Discover - Northland

The Northland region of New Zealand stretches upwards from Auckland to the very top of New Zealand. Take a journey along the Twin Coast Discovery Highway to the iconic Bay of Islands, as well as the Kauri Coast, the Far North, and Whangarei.

The fantastic coastal scenery, which bathes in subtropical warmth has many activities available, including sailing, diving, swimming with dolphins, hiking and sand tobogganing to mention a few, as well as sight-seeing.

Ancient forests, beautiful coastlines with quiet coves and white-sand beaches. Truly laid back in a region laced with history.

Northland is home to four unique sub regions - the aquatic playground of the Bay of Islands, the thriving city of Whangārei and iconic Tutukaka Coast, the breathtaking and otherworldly Top of the North, and the hauntingly wild Kauri Coast and Hokianga.


As one of New Zealand’s most popular summer destinations, the breathtaking natural beauty and 144 islands makes for an idyllic aquatic playground.

From the picturesque towns of Paihia, Russell and Kerikeri, you can access almost all the Bay has to offer. Whilst boating, fishing and swimming with dolphins are some of the favourite maritime activities, the Bay is also rich with history and stories to discover.

Many boat cruises are available taking you through a sea teeming with Islands to the Hole in the Rock. For the daring, Skydiving is available which really accentuates the blue water studded with green islands.

Walk through the historic Waitangi Treaty Grounds where you can be challenged by Maori warriors, admire the giant waka (Maori war canoe) and expansive views over the Pacific Ocean before enjoying a hearty meal cooked in a hangi (earth oven). Discover fascinating exhibitions and state-of-the-art learning spaces at Te Kōngahu - Museum of Waitangi.


 A place of adventure, culture and natural beauty, Whangārei is known for its passionate people, stunning scenery and opportunities to connect with the land, sea and forest. Whangārei is a thriving city with a vibrant arts community; quayside in the heart of the city is a popular haven for cruising yachts. Not to be missed, Whangarei Heads is a natural playground with beautiful coastal and harbour beaches, volcanic peaks and forests. From walking and hiking, to snorkelling and kayaking, Whangarei Heads is the definition of a natural playground.

Only 30 minutes’ drive north east of Whangārei is the Tutukaka Coast, the gateway to the Poor Knights Islands Marine Reserve with a mecca of diverse fish life, colourful underwater plants and rocky volcanic outcrops. Go snorkeling or diving with Dive! Tutukaka, or explore via stand up paddle-board. Bream Bay offers estuaries, rare wild life refuges, native bush tracks, fishing, offshore islands, safe swimming and surf breaks. 

*Photo credits: Northland Inc & David Kirkland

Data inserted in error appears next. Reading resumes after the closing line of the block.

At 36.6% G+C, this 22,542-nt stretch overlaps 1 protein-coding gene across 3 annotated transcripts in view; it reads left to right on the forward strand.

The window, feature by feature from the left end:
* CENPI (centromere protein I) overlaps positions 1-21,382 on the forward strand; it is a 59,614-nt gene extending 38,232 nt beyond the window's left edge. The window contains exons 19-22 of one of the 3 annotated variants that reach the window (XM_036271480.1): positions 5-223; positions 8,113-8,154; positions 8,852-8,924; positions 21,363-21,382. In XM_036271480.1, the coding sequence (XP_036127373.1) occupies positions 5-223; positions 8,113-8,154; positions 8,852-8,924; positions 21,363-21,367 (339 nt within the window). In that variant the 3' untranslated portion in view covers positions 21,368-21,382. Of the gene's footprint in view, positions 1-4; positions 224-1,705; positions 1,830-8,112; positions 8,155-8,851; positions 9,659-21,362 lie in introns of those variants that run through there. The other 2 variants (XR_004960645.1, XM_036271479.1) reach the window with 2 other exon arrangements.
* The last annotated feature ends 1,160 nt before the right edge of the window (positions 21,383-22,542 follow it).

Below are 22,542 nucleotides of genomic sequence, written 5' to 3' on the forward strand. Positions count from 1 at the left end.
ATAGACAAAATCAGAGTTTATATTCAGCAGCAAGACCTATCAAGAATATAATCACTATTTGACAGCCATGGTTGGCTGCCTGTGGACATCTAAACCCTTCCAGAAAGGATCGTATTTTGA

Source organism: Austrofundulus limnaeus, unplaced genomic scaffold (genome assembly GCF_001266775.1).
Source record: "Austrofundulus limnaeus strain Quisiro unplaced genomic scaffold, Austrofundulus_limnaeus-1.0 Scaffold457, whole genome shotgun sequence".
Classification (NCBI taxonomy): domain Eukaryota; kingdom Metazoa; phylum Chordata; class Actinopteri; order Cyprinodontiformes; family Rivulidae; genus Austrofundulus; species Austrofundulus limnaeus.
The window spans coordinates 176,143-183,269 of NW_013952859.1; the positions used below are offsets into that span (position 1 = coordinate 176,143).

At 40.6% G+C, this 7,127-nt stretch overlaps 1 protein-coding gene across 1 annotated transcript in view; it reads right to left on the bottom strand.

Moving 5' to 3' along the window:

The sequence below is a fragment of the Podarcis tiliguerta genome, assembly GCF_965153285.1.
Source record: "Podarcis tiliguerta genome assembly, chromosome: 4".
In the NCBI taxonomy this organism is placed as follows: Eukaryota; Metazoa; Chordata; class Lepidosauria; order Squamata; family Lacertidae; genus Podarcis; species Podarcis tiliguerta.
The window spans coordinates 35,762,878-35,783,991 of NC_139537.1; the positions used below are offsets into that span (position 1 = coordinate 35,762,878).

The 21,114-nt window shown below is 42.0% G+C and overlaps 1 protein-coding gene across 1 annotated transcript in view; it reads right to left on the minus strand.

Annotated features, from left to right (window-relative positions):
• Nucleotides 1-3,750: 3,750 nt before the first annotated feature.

With icons like Ninety Mile Beach and Cape Reinga, the very top of New Zealand offers breath-taking scenery and memorable experiences.

The sheer beauty of the top of New Zealand will astound you. Rangiputa is a tropical paradise with white sands and palm trees. Discover the pure quartz sand at Parengarenga Harbour, and sand board down the huge Te Paki Sand Dunes near the tip of Northland’s Cape Reinga. The dunes are the largest of their kind in the Southern Hemisphere. While the climb to the top is a challenge, it’s made all worth it with the adrenaline rush of surfing down them via boogie board.

Reaching the iconic lighthouse at Cape Reinga is a must-do, but what takes most by surprise is the journey itself - is as exciting as the destination; some arrive early to sit and watch the sun come up. The Tasman Sea meets the mighty Pacific Ocean at Cape Reinga, the northernmost tip of New Zealand. Steeped in Maori legend with mighty views.

Ninety Mile Beach is a seemingly never-ending stretch of sand stretching along the western tip of the North Island. The best way to explore the beach is by guided coach or 4WD tour.


The west coast of Northland is home to ancient kauri forests, wild windswept harbours, giant sand dunes, historic country towns and an impressive 153 shipwreck sites.

This is a hauntingly beautiful area that stretches from Brynderwyn in the south to Hokianga in the north. It is home to the world’s oldest and largest ancient kauri trees, the first land Māori set foot on in New Zealand, our nation’s largest harbour, pre-historic rock formations and crystal clear freshwater lakes.

A guided walk in the kauri forests is a must. Step into the domain of kauri giants and stroll through the lush Waipoua Forest to stand face to face with Tane Mahuta – the ‘Lord of the Forest’ and the world’s largest Kauri tree. The forest is dotted with these ancient trees; embark on a tour with Footprints Waipoua and hear fascinating stories and chants handed down through generations.

GuidesRichard Pitt